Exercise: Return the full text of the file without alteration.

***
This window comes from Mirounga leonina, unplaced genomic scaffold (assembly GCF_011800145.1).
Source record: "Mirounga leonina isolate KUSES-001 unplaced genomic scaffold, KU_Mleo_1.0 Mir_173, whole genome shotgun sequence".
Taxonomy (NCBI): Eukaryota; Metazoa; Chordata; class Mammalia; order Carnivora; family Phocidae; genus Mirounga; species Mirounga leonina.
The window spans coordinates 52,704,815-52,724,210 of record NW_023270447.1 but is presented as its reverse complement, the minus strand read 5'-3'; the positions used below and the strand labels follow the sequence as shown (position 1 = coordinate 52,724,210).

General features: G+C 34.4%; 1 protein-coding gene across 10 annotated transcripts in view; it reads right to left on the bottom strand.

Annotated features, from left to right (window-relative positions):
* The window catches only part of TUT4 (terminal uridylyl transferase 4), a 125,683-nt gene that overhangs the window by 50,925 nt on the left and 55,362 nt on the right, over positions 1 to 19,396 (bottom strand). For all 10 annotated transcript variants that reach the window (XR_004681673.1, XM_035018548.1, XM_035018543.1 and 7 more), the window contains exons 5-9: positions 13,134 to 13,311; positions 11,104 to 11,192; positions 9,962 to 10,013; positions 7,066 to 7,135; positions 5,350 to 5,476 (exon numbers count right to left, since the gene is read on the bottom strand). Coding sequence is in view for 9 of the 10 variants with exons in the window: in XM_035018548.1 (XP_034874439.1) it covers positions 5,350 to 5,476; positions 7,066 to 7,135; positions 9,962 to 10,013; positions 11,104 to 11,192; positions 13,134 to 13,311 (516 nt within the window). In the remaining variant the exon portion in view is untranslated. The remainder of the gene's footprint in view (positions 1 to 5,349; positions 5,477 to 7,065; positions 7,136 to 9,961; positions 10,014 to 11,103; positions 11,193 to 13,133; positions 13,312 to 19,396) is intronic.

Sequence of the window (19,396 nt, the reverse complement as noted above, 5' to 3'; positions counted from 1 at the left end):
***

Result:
This window comes from Mirounga leonina, unplaced genomic scaffold (assembly GCF_011800145.1).
Source record: "Mirounga leonina isolate KUSES-001 unplaced genomic scaffold, KU_Mleo_1.0 Mir_173, whole genome shotgun sequence".
Taxonomy (NCBI): Eukaryota; Metazoa; Chordata; class Mammalia; order Carnivora; family Phocidae; genus Mirounga; species Mirounga leonina.
The window spans coordinates 52,704,815-52,724,210 of record NW_023270447.1 but is presented as its reverse complement, the minus strand read 5'-3'; the positions used below and the strand labels follow the sequence as shown (position 1 = coordinate 52,724,210).

General features: G+C 34.4%; 1 protein-coding gene across 10 annotated transcripts in view; it reads right to left on the bottom strand.

Annotated features, from left to right (window-relative positions):
* The window catches only part of TUT4 (terminal uridylyl transferase 4), a 125,683-nt gene that overhangs the window by 50,925 nt on the left and 55,362 nt on the right, over positions 1 to 19,396 (bottom strand). For all 10 annotated transcript variants that reach the window (XR_004681673.1, XM_035018548.1, XM_035018543.1 and 7 more), the window contains exons 5-9: positions 13,134 to 13,311; positions 11,104 to 11,192; positions 9,962 to 10,013; positions 7,066 to 7,135; positions 5,350 to 5,476 (exon numbers count right to left, since the gene is read on the bottom strand). Coding sequence is in view for 9 of the 10 variants with exons in the window: in XM_035018548.1 (XP_034874439.1) it covers positions 5,350 to 5,476; positions 7,066 to 7,135; positions 9,962 to 10,013; positions 11,104 to 11,192; positions 13,134 to 13,311 (516 nt within the window). In the remaining variant the exon portion in view is untranslated. The remainder of the gene's footprint in view (positions 1 to 5,349; positions 5,477 to 7,065; positions 7,136 to 9,961; positions 10,014 to 11,103; positions 11,193 to 13,133; positions 13,312 to 19,396) is intronic.

Sequence of the window (19,396 nt, the reverse complement as noted above, 5' to 3'; positions counted from 1 at the left end):